Google Voice is one of those services that for some is a dream come true, especially for those that feel the phone isn’t for talking.
While true the word phone is literally defined as a device for the transmittal of sound across distances in real time, there’s a growing number of people that given the choice elect not to talk on them – at all.
The pickle, so to speak, is that since all your accounts (bank, insurance, credit cards, etc.) are tied to your phone, switching to another number isn’t exactly easy. It’s probably true that if you had to change numbers, you’d be spending the better half of a Saturday afternoon switching all your accounts over. Not fun.
What is easy however is simply signing up for a Google Voice account and then forwarding your existing phone number there.
A few things to know about Google Voice for those that haven’t used it
Any number than can be forwarded can use Google Voice
The only type of consumer phone line I know of that cannot forward to another are ultra-basic POTS accounts. And even those can have call forwarding enabled for a few extra bucks a month.
Mobile numbers can be ported, home numbers cannot (yet)
There are probably more than a few of you out there that would jump at the chance to port your home number over to GV, but Google doesn’t do that yet.
There is a workaround however, at least in the US. You could transfer your number to a cheap prepaid wireless service like Tracfone, which is supported by GV (usually as AT&T as Tracfone uses their network), then port the number afterward. It’s a bit of an involved process, but do-able. It will still cost you a bare minimum of about $7 per month (one 60-minute card purchased every 90 days) to keep the line active, but that’s super-cheap and not an issue for anyone.
Phone numbers in GV are essentially treated like email addresses
This is a bit difficult to describe, but when using GV you’ll notice the "Google Way" of using a phone is essentially treated just like an email address. And no, this is not a bad thing. You’ll quickly find that managing things like voicemails and texts are a whole lot easier in the GV interface.
Yes, you can call out from forwarded numbers as your mobile number
In GV there’s a "Call" button. Hit that button and this is what happens:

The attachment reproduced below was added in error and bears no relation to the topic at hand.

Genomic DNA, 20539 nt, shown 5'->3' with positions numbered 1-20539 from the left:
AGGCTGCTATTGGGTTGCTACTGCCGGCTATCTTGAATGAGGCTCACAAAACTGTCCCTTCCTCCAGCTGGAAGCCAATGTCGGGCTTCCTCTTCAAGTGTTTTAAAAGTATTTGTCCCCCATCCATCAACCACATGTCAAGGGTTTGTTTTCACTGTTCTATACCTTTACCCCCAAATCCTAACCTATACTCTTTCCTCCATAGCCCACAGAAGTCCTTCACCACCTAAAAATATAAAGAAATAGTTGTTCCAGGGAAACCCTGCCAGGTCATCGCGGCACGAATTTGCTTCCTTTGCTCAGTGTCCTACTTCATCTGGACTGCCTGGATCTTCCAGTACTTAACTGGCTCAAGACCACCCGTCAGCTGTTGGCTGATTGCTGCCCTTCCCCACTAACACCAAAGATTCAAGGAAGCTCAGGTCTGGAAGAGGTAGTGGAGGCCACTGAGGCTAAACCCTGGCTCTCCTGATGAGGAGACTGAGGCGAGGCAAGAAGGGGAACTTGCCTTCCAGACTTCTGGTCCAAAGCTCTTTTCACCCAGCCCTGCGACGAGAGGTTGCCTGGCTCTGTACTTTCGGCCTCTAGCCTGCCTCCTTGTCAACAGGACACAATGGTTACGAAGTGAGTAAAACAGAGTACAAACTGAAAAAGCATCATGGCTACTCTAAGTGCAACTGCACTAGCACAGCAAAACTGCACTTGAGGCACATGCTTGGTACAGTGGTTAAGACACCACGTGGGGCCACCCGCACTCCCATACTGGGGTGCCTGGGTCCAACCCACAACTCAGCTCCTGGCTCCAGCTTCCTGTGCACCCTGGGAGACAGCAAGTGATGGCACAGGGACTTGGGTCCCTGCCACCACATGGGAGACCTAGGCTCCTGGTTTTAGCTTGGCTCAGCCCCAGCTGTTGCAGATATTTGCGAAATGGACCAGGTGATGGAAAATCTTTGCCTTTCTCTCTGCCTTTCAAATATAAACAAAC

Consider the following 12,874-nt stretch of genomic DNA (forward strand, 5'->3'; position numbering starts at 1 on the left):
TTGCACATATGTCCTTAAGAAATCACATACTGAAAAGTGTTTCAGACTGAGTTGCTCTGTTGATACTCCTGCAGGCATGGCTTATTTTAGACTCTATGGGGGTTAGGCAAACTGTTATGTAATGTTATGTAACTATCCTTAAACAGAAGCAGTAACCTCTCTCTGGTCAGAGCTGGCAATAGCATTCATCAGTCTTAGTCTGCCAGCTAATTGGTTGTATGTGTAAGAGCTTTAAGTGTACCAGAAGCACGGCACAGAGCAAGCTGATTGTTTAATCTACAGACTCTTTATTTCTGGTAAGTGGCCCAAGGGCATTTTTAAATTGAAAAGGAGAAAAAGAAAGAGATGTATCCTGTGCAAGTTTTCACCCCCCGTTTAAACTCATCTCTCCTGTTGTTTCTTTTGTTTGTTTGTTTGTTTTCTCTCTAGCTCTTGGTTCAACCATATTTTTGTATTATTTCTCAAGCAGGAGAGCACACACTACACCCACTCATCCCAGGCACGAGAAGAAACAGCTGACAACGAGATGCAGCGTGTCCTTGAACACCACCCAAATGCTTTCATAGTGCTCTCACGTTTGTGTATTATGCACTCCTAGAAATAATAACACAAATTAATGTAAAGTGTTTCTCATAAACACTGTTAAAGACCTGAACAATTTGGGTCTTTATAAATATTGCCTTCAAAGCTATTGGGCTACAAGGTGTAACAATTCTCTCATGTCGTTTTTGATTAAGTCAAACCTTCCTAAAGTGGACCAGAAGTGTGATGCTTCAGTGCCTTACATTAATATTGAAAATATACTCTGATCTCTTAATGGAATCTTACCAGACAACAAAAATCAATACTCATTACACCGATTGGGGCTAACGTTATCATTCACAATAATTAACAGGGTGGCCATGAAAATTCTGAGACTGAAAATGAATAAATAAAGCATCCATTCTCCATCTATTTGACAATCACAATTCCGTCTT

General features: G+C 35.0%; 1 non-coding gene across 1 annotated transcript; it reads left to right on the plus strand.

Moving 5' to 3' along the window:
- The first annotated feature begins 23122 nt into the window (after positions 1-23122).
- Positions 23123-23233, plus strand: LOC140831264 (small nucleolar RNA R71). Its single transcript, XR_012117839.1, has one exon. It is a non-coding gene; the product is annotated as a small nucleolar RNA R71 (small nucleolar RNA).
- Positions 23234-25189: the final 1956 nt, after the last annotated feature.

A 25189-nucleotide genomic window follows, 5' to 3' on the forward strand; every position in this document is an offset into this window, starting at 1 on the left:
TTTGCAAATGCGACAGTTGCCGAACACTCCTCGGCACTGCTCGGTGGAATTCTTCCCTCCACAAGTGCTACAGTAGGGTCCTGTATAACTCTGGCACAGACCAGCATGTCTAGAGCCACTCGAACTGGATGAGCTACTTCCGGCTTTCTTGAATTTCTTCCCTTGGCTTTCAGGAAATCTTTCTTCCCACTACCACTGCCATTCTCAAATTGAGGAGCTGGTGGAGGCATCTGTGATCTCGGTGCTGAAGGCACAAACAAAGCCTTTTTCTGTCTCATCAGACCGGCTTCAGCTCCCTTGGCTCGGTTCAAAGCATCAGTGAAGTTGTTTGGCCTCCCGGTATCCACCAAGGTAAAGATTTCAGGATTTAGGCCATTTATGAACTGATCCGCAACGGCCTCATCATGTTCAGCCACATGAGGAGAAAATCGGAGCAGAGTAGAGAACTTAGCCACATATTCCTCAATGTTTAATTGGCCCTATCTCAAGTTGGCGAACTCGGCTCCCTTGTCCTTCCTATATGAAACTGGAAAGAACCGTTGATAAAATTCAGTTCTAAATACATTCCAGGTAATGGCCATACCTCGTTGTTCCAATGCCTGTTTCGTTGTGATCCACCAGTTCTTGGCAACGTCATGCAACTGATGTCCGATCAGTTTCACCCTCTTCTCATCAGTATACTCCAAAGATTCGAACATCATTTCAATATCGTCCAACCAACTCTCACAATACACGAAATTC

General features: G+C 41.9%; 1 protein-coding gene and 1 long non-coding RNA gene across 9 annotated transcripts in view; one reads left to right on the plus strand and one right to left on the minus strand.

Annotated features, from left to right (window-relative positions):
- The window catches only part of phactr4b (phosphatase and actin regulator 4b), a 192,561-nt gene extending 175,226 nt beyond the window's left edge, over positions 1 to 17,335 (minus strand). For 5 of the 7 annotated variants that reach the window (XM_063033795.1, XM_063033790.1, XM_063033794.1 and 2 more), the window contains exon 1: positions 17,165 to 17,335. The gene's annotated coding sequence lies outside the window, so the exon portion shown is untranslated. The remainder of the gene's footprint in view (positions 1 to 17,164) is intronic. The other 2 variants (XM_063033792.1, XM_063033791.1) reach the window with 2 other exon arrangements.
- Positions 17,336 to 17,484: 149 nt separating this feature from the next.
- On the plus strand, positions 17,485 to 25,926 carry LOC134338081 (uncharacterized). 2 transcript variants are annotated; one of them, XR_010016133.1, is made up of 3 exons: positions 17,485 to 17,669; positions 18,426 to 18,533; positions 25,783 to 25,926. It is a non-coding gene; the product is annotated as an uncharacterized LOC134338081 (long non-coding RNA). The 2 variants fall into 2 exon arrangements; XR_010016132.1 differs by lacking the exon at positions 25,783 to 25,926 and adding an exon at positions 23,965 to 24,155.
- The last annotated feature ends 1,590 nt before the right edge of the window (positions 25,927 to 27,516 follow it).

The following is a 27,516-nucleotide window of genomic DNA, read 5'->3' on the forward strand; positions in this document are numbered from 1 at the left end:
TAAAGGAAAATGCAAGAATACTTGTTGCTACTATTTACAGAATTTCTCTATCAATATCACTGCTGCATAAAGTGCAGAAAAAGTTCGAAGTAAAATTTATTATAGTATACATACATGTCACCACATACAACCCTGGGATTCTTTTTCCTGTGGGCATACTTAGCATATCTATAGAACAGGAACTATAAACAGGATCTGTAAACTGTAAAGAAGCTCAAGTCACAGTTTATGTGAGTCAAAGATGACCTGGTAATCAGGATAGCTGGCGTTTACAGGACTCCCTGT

Note that it asks you which number to call with. GV calls you first, then connects the line. This is a useful feature when calling businesses that perform verification via your number (like most banks do).
Hate to text but love email? You want Google Voice.
There are some people who can’t stand email but love texting. If you’re the exact opposite, GV will allow you to text to your heart’s content email-style. It all works quite well.
Advanced blocking options
This is the part most people would appreciate the most, particularly the no-talker crowd.
Number blocking is very easy in GV, as is text-blocking. It’s also much easier to set up "Do not disturb" times. It is true you can do this with most cell phones, but the way in which it’s done normally requires calling into the voicemail system and spending a ton of time navigating through a maze of options, usually resulting in you saying "screw this" and not bothering. GV makes it ridiculously easy to handle all your blocking/do-not-disturb needs in just a few clicks.
Better than Skype?
Even though both Skype and Google Voice directly have to do with phone communications, I don’t consider them to be like services.
Google Voice does things very differently than Skype does, and it’s more or less true Skype users would not like GV at all, nor would GV users like Skype.
If you’re currently a Skype user and like the service, it would be a fool’s errand to convince you otherwise, so I won’t even try.
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